Commodity policy at a crossroad
Secretary of Agriculture Tom Vilsack wants to ship a portion of the money promised to farmers in the 2008 farm bill to child nutrition programs. Pitting identified farmers with gross sales over $500,000 against children participating in nutrition programs puts farmers at a definite public relations disadvantage. No one is against feeding children, least of all food producers.
The mere positing of such a “choice” suggests that agricultural policy is quickly
approaching a crossroad—a crossroad that agricultural commodity policy has been
moving toward for a couple of decades.
Navigation of agricultural policy’s crossroad may be as significant for agriculture
as the policy decisions to address the current financial crisis is for the economy as a whole.
In the case of policy for program crops, the crossroad decision is: Will agricultural policy toward commercial, program-crop agriculture continue its recent focus on transfer payments, many of which are politically tricky to defend. Or will agricultural policy be reformed to moderate extreme variations in crop prices and free farmers’ from reliance on politically uncertain payments.
In some ways, the recent journey toward agriculture’s crossroad parallels the
happenings that led to the financial crisis.
For example, some would say that the minimal market-regulation mindset behind the policies that brought the financial sector—and the rest of the economy—to its knees
is similar to the thinking behind the trend of recent decades in agricultural policy.
So how did agriculture arrive at the embarrassing position of having to justify payments that otherwise could go to benefit children?
The direct payments of which Vilsack wants to confiscate a portion were a 1996 farm program bribe to farmers to accept the elimination of a floor price on agricultural production and an attempt to help bring US farm programs into compliance with World Trade Organization (WTO) policy goals.
It has been argued that payments that are decoupled from price and production allow farmers to respond to price signals and production increases among the world’s lowest-cost producers and decreases among the world’s highest-cost producers of any
given commodity or substitute, thus not distorting world trade.
Direct payments are an example of decoupled payments because they are the same whether prices are high or low. In times of very low prices direct payments are inadequate and in times of high prices, they are unnecessary.
While they may be compliant with WTO policies, they make no sense to the bulk of the American public when farmers are receiving record net profits from farming operations, as was the case for crop farmers last year. Understandably, the political environment has become ripe this year for advocating the choice between helping hungry children or “rich” farmers.
In the belief that expanded world trade operating in an unfettered free market would bring prosperity to agricultural markets, the 1996 legislation had US farmers give up a system that forced the users of agricultural commodities to bear the bulk of the cost of producing those commodities.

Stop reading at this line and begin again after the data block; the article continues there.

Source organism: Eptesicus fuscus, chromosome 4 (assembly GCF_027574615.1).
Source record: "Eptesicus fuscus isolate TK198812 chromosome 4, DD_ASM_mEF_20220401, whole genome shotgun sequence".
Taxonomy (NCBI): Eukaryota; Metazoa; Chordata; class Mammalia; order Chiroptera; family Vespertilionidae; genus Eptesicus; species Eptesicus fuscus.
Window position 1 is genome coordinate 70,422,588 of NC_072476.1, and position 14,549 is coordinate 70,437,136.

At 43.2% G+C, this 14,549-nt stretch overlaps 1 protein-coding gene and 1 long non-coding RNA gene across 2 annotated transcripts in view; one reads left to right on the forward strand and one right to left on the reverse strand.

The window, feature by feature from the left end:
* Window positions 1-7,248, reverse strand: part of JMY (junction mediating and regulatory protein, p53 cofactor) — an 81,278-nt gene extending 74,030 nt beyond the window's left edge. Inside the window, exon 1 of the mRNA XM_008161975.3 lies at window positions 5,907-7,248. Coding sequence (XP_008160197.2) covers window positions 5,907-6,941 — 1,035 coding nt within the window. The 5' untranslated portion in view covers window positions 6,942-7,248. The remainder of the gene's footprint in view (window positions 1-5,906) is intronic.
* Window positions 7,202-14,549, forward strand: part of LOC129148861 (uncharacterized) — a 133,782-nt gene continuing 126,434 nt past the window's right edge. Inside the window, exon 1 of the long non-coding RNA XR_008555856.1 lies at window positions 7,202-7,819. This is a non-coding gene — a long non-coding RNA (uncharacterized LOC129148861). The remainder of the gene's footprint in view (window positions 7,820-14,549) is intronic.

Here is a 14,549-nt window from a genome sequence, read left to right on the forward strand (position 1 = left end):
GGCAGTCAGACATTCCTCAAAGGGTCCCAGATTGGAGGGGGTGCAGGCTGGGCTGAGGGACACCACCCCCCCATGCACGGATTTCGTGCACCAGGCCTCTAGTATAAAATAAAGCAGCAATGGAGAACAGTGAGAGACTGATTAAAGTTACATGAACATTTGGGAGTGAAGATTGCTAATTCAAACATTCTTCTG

A set of policies was put in its place that for long periods of time allow the users
to purchase agricultural commodities at prices well below their cost of production.
To make the these farm policies “work,” Congress had to backfill farm income
with massive marketing loan and emergency payments when prices went into a multi-
year trough at the turn of the millennium.
A price spike that created chaos for groups as diverse as livestock producers and
the world’s poor punctuated the most recent extended period of low prices.
Under the guise of encouraging farmers to engage in risk management strategies,
Congress has shoveled tons of money to farm insurance companies in order to entice
them to offer policies that are otherwise guaranteed to be a dead loss—bluntly put, they
wouldn’t offer them without government subsidies.
With the 2008 Farm Bill we now have the ACRE program which is tied to both
price and production. If prices continue to fall like they have in the last six months, next
year’s ACRE payments could exceed the tens of billions of dollars of emergency
payments and LDPs (Loan Deficiency Payments) paid out in the late 1990s. But with
several years of low prices, ACRE could provide little to no protection.
Sooner or later we need to get back to the purpose of agricultural programs.
In the public eye—the exclusive use of transfer payments to farmers with no price
stabilization benefits for either producers or consumers—the “rich farmers” of 2009 become the “welfare queens” of the 1990s.
To us, this demeaning and erroneous characterization—no matter how
expressed—is the result of turning responsible farm policy on its head.
Daryll E. Ray holds the Blasingame Chair of Excellence in Agricultural Policy, Institute
of Agriculture, University of Tennessee, and is the Director of UT’s Agricultural Policy
Analysis Center (APAC). (865) 974-7407; Fax: (865) 974-7298; firstname.lastname@example.org;
http://www.agpolicy.org. Daryll Ray’s column is written with the research and assistance
of Harwood D. Schaffer, Research Associate with APAC.
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